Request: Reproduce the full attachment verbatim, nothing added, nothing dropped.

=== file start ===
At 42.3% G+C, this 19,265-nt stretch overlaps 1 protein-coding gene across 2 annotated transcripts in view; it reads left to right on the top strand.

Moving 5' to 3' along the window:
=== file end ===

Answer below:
At 42.3% G+C, this 19,265-nt stretch overlaps 1 protein-coding gene across 2 annotated transcripts in view; it reads left to right on the top strand.

Moving 5' to 3' along the window: